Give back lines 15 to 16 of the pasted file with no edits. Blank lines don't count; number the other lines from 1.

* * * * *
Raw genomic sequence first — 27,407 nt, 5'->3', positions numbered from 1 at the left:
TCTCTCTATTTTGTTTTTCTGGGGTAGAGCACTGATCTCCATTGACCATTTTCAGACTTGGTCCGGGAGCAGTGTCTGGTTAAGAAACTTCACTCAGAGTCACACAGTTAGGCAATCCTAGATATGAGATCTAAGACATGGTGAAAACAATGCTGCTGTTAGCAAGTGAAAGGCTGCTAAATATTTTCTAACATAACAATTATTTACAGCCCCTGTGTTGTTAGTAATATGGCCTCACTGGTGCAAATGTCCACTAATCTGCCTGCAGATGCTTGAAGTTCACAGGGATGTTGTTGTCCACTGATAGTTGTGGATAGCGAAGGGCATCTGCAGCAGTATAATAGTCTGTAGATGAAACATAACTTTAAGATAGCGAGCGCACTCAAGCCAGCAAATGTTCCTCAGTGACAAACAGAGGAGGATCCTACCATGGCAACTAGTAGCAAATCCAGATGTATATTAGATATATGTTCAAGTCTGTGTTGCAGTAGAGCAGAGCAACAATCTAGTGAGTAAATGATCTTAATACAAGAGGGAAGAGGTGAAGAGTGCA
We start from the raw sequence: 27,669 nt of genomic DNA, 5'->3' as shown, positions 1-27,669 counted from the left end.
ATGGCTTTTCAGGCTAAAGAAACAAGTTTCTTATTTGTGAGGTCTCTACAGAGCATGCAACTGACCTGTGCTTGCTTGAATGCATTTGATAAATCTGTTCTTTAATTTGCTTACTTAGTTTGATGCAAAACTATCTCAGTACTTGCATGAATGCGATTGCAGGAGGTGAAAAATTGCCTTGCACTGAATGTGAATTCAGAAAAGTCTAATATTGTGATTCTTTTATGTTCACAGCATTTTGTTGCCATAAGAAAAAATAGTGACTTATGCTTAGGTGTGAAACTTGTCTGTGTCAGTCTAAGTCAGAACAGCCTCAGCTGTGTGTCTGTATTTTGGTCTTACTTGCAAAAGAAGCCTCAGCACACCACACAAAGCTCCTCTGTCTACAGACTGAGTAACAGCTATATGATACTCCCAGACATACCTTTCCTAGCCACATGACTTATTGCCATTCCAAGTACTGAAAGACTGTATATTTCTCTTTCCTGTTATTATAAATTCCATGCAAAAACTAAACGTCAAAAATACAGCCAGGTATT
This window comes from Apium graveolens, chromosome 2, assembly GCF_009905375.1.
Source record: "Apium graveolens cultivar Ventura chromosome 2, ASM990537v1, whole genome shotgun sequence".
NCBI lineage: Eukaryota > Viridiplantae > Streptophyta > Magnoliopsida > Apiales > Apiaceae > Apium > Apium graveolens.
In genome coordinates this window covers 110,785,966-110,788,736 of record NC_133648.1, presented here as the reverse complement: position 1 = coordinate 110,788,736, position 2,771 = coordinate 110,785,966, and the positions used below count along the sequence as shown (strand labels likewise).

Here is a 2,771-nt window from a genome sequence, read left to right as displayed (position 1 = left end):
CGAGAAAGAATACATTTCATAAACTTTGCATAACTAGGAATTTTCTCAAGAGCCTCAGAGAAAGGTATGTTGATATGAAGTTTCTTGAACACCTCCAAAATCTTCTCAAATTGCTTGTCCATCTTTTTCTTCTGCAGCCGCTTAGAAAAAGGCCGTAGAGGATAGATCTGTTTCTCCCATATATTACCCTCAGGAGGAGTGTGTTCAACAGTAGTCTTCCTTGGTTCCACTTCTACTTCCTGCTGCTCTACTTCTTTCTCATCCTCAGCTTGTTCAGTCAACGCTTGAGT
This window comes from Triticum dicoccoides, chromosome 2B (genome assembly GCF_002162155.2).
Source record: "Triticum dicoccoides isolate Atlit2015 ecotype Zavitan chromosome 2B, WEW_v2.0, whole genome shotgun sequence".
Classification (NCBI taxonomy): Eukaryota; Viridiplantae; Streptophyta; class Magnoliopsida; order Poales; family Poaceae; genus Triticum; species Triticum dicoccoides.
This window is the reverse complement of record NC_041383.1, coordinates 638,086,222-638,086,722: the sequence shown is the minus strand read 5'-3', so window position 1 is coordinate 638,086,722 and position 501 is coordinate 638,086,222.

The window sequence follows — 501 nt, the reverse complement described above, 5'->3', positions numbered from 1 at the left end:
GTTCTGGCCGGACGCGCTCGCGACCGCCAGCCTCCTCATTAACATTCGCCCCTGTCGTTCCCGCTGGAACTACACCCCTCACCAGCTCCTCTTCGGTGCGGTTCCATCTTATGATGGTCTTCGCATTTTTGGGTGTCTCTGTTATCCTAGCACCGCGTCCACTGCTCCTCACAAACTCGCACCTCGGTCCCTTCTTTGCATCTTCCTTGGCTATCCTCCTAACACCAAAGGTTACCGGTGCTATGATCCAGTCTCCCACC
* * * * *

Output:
The window sequence follows — 501 nt, the reverse complement described above, 5'->3', positions numbered from 1 at the left end:
GTTCTGGCCGGACGCGCTCGCGACCGCCAGCCTCCTCATTAACATTCGCCCCTGTCGTTCCCGCTGGAACTACACCCCTCACCAGCTCCTCTTCGGTGCGGTTCCATCTTATGATGGTCTTCGCATTTTTGGGTGTCTCTGTTATCCTAGCACCGCGTCCACTGCTCCTCACAAACTCGCACCTCGGTCCCTTCTTTGCATCTTCCTTGGCTATCCTCCTAACACCAAAGGTTACCGGTGCTATGATCCAGTCTCCCACC